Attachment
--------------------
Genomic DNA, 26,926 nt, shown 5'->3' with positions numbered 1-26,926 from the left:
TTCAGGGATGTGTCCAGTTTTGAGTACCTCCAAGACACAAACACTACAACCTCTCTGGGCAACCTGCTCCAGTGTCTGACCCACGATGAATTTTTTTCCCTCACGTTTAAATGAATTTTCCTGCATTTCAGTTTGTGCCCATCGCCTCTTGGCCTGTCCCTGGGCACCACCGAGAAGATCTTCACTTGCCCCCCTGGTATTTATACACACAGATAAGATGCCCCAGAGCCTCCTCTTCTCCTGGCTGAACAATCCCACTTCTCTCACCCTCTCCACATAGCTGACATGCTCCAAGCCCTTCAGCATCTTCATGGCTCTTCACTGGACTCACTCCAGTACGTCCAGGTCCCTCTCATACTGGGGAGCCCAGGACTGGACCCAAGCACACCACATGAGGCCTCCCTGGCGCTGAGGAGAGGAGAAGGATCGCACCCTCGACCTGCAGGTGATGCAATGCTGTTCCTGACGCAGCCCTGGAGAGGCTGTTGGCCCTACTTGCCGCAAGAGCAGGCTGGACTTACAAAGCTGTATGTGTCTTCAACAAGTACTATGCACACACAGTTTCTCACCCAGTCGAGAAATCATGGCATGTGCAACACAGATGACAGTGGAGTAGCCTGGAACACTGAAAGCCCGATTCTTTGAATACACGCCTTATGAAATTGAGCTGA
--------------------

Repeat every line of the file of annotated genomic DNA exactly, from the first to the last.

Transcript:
Genomic DNA, 26,926 nt, shown 5'->3' with positions numbered 1-26,926 from the left:
TTCAGGGATGTGTCCAGTTTTGAGTACCTCCAAGACACAAACACTACAACCTCTCTGGGCAACCTGCTCCAGTGTCTGACCCACGATGAATTTTTTTCCCTCACGTTTAAATGAATTTTCCTGCATTTCAGTTTGTGCCCATCGCCTCTTGGCCTGTCCCTGGGCACCACCGAGAAGATCTTCACTTGCCCCCCTGGTATTTATACACACAGATAAGATGCCCCAGAGCCTCCTCTTCTCCTGGCTGAACAATCCCACTTCTCTCACCCTCTCCACATAGCTGACATGCTCCAAGCCCTTCAGCATCTTCATGGCTCTTCACTGGACTCACTCCAGTACGTCCAGGTCCCTCTCATACTGGGGAGCCCAGGACTGGACCCAAGCACACCACATGAGGCCTCCCTGGCGCTGAGGAGAGGAGAAGGATCGCACCCTCGACCTGCAGGTGATGCAATGCTGTTCCTGACGCAGCCCTGGAGAGGCTGTTGGCCCTACTTGCCGCAAGAGCAGGCTGGACTTACAAAGCTGTATGTGTCTTCAACAAGTACTATGCACACACAGTTTCTCACCCAGTCGAGAAATCATGGCATGTGCAACACAGATGACAGTGGAGTAGCCTGGAACACTGAAAGCCCGATTCTTTGAATACACGCCTTATGAAATTGAGCTGA